Demented reviews Time Hollow

Sorry about the delay folks. I guess you’ll agree when I say Time is one thing that’s about as hard to come by as money. This is my first video game review in a while, so please excuse me if it reads a bit sketchy.

Konami and Tenky released Time Hollow for the Nintendo DS just recently (Japan version was released last March, while North America got its version just last September 23). I barely follow game releases anymore, but since I heard about this game from two other people, I decided to give it a whirl.

After the prologue, I locked myself in my room for five solid hours to play this particular game. First, it’s an adventure point and click title and second, it covers a very interesting topic for me, the concept of time.

Story and Gameplay

Here’s a quick rundown of the story: You play as Ethan Kairos and on your seventeenth birthday, you receive your inheritance, a Hollow Pen. Of couse, you have no idea what the Pen’s for since you’re busy figuring out how you became an orphan overnight. Imagine this, one night, you’re having dinner with your parents. You wake up the next morning to find that you’ve been living with your uncle since your parents disappeared 12 years back. It gets more confusing, let me tell you.

Not only confusing, but confounding as well. How exactly do you stay sane under those types of circumstances? Somebody meddles with one thing in the past and everything just goes out of whack. Of course, your meddling with time also has its consequences.

The Hollow Pen, Ethan soon discovers, allows him to open portals to the past and lets him fiddle with events that happened at a certain point in time. Certain conditions must be met before Ethan can open the said portals, like exact time and date of a particular event. Clues come in the form of flashbacks and you can manipulate the stuff through the flashbacks you get. Gameplay in Time Hollow is generally point and click, the staple in most puzzle adventure games for Nintendo’s little dynamo, mixed with a little “draw a circle here” gameplay.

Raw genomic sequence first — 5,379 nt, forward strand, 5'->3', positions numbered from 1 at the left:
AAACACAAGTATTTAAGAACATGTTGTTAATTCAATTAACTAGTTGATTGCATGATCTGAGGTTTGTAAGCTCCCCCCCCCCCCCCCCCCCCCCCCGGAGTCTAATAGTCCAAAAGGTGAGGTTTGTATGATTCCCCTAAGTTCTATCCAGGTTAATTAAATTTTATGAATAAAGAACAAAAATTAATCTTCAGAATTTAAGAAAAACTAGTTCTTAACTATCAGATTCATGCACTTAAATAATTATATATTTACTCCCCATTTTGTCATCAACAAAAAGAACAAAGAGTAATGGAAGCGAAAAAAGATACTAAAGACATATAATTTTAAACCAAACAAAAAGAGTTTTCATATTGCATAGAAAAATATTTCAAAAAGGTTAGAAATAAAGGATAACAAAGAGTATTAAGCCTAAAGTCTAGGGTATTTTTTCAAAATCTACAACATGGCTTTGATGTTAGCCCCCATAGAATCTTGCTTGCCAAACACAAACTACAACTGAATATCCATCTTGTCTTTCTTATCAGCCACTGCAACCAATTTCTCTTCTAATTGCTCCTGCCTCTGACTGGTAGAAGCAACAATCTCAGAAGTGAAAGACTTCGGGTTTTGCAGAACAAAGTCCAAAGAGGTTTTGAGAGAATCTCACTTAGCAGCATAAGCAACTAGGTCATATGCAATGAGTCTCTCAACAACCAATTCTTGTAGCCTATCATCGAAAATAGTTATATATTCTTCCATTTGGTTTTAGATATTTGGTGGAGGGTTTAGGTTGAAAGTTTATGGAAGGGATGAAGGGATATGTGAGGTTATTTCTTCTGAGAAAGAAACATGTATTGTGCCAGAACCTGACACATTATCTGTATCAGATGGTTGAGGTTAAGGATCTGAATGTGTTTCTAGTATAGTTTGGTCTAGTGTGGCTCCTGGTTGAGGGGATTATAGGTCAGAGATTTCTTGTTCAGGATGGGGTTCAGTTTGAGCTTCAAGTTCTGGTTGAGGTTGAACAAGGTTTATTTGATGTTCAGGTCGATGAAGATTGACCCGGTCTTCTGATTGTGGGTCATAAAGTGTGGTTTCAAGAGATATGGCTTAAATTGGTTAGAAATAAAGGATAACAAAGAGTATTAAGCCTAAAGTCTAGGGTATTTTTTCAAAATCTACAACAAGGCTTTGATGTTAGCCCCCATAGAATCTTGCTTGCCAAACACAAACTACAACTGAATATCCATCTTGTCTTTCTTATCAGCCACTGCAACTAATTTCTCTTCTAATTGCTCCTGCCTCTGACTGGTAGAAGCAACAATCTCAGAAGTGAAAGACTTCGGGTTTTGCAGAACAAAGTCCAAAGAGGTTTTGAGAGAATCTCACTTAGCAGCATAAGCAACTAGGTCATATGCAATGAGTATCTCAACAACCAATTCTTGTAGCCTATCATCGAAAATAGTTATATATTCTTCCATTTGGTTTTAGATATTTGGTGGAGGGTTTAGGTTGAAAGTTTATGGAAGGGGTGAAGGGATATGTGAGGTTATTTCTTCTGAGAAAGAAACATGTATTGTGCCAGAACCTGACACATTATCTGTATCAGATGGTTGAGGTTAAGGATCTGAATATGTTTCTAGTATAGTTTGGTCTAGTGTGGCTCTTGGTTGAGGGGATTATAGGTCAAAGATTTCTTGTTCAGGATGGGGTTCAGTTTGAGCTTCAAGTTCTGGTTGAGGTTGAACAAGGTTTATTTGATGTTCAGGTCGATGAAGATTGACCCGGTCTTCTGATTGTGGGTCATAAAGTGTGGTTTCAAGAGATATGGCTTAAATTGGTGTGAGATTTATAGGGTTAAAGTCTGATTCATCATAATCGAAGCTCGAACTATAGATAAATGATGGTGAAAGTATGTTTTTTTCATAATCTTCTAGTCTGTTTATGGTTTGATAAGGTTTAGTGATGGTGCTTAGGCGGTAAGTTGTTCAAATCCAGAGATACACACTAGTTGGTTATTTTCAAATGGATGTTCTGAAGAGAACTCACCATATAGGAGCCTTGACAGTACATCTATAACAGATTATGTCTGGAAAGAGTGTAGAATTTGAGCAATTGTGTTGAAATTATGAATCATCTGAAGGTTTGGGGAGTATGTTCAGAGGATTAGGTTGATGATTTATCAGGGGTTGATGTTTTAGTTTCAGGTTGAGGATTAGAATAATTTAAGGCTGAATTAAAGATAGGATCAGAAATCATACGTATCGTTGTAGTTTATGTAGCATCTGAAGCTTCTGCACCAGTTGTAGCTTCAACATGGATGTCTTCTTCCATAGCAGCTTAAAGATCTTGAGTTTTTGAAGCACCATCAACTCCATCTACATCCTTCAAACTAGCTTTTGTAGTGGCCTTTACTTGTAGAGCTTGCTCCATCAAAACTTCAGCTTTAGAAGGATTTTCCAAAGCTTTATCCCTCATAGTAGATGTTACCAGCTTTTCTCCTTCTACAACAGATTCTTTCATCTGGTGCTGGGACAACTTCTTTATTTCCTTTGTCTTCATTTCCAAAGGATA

Fun facts

ichi. The supporting characters’ last names are numbers, particularly, hours. There’s a Mr. Onegin, a Mr. Twombly, a Threet, and so on. In the Japanese version, they’re Ichi-, Ni-, etcetera, etcetera. All of the names are a play on stuff time related.
ni. You’ll find that the game follows some parts of Einstein’s theory of relativity.
san. This was created by screenwriter Hata Takehiko and Kawano Junko. Kawano Junko created the PlayStation 2 (PS2) video game Shadow of Memories (or Shadow of Destiny for the US release), which also delves on time travel.

Time Hollow made me remember Groundhog Day and several other sci-fi flicks that delved into the messy and confusing world of time travel and time in general. Also, it made me think of that book Jessica Zafra mentioned in (I think) Twisted 7. If memory serves, the book’s called Einstein’s Dreams. (Note to self: Find that book.)

Whines and Good Parts

The annoying sound effects during the game (yes, it’s supposed have something that sounds like a clock, I get it) can be muted, but you’d want your volume up when the anime-ish cutscenes kick in. Also, you might find yourself lost the first time you encounter “change one thing and everything changes” and the changes your nefarious opponent makes but you’ll get the hang of it eventually.

I just finished playing Time Hollow and I loved it. Sure, it made me want to hurl my DS across the room a couple of times but it was all worth it. My frustration with it stemmed from the emo-ish dialogue of one particular character (is it a coincidence that he sports an emo hairstyle too?) and from the Groundhog Day feeling the game gives. Remember that movie where the guy’s trying to prevent his girl from dying? He changes something everytime he goes back in time, but the girl still ends up dying. Place yourself in that guy’s shoes and I’m sure you’d feel like throwing stuff or bludgeoning the girl in the end, too. (After a couple of minutes of searching, I found that this is from the 2002 flick, Time Machine.)

You’ll soon realize Ethan’s not alone in the Hollow Pen business. I’m not going to spoil the fun. Go and play it. Note: WAIT FOR THE CREDITS TO END.